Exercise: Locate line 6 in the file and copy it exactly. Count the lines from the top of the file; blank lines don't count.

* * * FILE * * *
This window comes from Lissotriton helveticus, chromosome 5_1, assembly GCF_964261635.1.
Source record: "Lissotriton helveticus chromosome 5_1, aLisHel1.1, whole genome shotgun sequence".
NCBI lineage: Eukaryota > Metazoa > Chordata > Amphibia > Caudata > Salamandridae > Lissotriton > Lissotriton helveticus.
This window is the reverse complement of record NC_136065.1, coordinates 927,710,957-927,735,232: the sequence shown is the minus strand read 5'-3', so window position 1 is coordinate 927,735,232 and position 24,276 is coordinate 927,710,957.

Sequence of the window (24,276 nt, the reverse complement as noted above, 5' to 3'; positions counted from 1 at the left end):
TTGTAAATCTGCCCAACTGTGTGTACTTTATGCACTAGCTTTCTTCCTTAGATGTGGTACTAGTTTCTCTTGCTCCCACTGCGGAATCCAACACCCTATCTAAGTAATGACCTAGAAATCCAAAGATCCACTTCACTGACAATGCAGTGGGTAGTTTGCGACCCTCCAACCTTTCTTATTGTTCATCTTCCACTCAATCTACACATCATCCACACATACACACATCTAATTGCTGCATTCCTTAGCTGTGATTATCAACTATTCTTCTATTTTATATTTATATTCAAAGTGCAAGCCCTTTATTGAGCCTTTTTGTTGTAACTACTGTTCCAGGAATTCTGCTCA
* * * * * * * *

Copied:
TTGTAAATCTGCCCAACTGTGTGTACTTTATGCACTAGCTTTCTTCCTTAGATGTGGTACTAGTTTCTCTTGCTCCCACTGCGGAATCCAACACCCTATCTAAGTAATGACCTAGAAATCCAAAGATCCACTTCACTGACAATGCAGTGGGTAGTTTGCGACCCTCCAACCTTTCTTATTGTTCATCTTCCACTCAATCTACACATCATCCACACATACACACATCTAATTGCTGCATTCCTTAGCTGTGATTATCAACTATTCTTCTATTTTATATTTATATTCAAAGTGCAAGCCCTTTATTGAGCCTTTTTGTTGTAACTACTGTTCCAGGAATTCTGCTCA